ERP and MRP software are often declared as game changers for modern manufacturing. But what do they actually mean?

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What is ERP?

ERP stands for Enterprise Resource Planning software.

Business management software that enables you to store, coordinate and manage every aspect of your business – e.g. from product planning and manufacturing through to inventory management and shipping payment – all in real time. The term is not exclusive to manufacturing though – many industries also use it to describe the integrated management of operations.

Why is ERP important?
The dread of data silos:

  • Forecasting
  • Sales and Marketing
  • Supply Chain Management
  • Production Planning
  • Services
  • Human Resources
  • Finance and Accounting
  • Manufacturing and Distribution
  • Internet Sales
  • Engineering

A full-featured ERP system smashes these silos, creating a joined-up system where all elements of your business are accessible at once in a single software solution. It can also ensure:

  • A reduction in errors and data duplication.
  • Reduced training costs.
  • Data conflicts minimised.
  • Better data security.
  • Essential company data available anywhere.

Can you afford not to embrace ERP?

According to the Aberdeen Group, manufacturing companies that use ERP systems, on average, experience a:

13% reduction in operating costs.

10% reduction in administrative costs.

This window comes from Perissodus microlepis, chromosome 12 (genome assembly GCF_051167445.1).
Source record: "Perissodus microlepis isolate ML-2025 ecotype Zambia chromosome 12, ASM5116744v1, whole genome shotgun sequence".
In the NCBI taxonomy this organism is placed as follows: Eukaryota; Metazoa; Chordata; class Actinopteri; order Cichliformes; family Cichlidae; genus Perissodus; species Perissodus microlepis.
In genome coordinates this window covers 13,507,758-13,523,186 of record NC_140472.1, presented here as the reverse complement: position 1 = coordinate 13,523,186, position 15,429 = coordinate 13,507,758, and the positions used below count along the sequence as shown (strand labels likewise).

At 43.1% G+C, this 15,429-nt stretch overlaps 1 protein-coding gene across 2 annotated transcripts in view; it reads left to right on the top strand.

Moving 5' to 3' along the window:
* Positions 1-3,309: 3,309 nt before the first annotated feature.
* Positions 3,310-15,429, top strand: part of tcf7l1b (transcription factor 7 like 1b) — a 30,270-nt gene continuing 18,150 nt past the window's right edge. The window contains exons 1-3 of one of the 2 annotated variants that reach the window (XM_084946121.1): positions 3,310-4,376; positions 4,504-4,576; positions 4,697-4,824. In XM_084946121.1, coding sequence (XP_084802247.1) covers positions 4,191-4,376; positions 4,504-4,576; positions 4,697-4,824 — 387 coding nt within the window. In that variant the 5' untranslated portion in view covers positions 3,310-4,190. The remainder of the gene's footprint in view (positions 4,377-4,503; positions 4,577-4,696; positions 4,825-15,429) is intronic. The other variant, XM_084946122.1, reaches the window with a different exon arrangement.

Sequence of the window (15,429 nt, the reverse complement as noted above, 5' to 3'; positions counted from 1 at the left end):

11% reduction in inventory.

12% improvement in internal schedule compliance.

13% improvement in complete and on-time shipments.

The bottom line?

  1. Maximise efficiency.
  2. Spot opportunities and weaknesses at a glance.
  3. Boost your bottom line.
  4. Make your life easier – and your company richer.

So what is MRP?

Material Requirements Planning (MRP) OR Manufacturing Resource Planning (MRP II).

MRP software enables you to manage manufacturing processes via the software’s production planning and inventory control systems. As suggested by the references to ‘Materials’ and ‘Manufacturing’ in MRP’s two variations, these concepts are exclusive to manufacturing.

In effect, it’s a ‘subset’ of ERP. It caters directly to a manufacturer’s specific needs, ensuring that materials or resources are available for production and products. It helps you plan manufacturing activities, delivery schedules and more.

Erm, so what’s the difference between MRP and ERP?

It’s easiest to answer this question with a simple ‘sum’ …

Manufacturing Resource Planning (MRP II) + Customer Relationship Management = Enterprise Resource Planning

But with the right ERP package and provider in place, you won’t have to worry about such ‘maths’ – you can just enjoy the benefits.

There’s no rule that says complex systems must be difficult to install. Planning, attitude and a commitment to getting it right make a massive difference. Here’s a guide on: ‘How to Avoid ERP Disappointment

This post first appeared on the Sanderson blog.